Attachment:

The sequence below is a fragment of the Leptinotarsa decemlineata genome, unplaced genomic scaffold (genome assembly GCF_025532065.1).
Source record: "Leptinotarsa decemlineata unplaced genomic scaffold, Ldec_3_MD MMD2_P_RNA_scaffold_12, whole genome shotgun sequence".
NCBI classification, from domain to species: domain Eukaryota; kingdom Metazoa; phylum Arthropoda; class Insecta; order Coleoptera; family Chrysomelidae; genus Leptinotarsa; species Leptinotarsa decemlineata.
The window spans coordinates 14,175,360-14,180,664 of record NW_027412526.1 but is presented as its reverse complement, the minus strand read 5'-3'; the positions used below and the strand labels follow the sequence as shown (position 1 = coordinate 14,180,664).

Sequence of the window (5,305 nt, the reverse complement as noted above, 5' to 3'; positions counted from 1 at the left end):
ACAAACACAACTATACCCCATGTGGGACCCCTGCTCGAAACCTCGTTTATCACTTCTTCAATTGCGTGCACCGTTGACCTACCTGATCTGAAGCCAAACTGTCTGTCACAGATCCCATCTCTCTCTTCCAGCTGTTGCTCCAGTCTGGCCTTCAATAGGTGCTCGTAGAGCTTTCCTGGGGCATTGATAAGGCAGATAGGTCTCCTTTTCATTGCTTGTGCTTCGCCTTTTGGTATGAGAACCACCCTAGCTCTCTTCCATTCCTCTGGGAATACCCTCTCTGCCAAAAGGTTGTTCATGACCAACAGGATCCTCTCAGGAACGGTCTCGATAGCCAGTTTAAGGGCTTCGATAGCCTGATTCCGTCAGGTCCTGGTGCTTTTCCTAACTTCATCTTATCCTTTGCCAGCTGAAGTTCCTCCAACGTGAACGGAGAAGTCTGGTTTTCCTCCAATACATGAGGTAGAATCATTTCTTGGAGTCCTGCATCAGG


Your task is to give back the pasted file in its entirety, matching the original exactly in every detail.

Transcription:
The sequence below is a fragment of the Leptinotarsa decemlineata genome, unplaced genomic scaffold (genome assembly GCF_025532065.1).
Source record: "Leptinotarsa decemlineata unplaced genomic scaffold, Ldec_3_MD MMD2_P_RNA_scaffold_12, whole genome shotgun sequence".
NCBI classification, from domain to species: domain Eukaryota; kingdom Metazoa; phylum Arthropoda; class Insecta; order Coleoptera; family Chrysomelidae; genus Leptinotarsa; species Leptinotarsa decemlineata.
The window spans coordinates 14,175,360-14,180,664 of record NW_027412526.1 but is presented as its reverse complement, the minus strand read 5'-3'; the positions used below and the strand labels follow the sequence as shown (position 1 = coordinate 14,180,664).

Sequence of the window (5,305 nt, the reverse complement as noted above, 5' to 3'; positions counted from 1 at the left end):
ACAAACACAACTATACCCCATGTGGGACCCCTGCTCGAAACCTCGTTTATCACTTCTTCAATTGCGTGCACCGTTGACCTACCTGATCTGAAGCCAAACTGTCTGTCACAGATCCCATCTCTCTCTTCCAGCTGTTGCTCCAGTCTGGCCTTCAATAGGTGCTCGTAGAGCTTTCCTGGGGCATTGATAAGGCAGATAGGTCTCCTTTTCATTGCTTGTGCTTCGCCTTTTGGTATGAGAACCACCCTAGCTCTCTTCCATTCCTCTGGGAATACCCTCTCTGCCAAAAGGTTGTTCATGACCAACAGGATCCTCTCAGGAACGGTCTCGATAGCCAGTTTAAGGGCTTCGATAGCCTGATTCCGTCAGGTCCTGGTGCTTTTCCTAACTTCATCTTATCCTTTGCCAGCTGAAGTTCCTCCAACGTGAACGGAGAAGTCTGGTTTTCCTCCAATACATGAGGTAGAATCATTTCTTGGAGTCCTGCATCAGG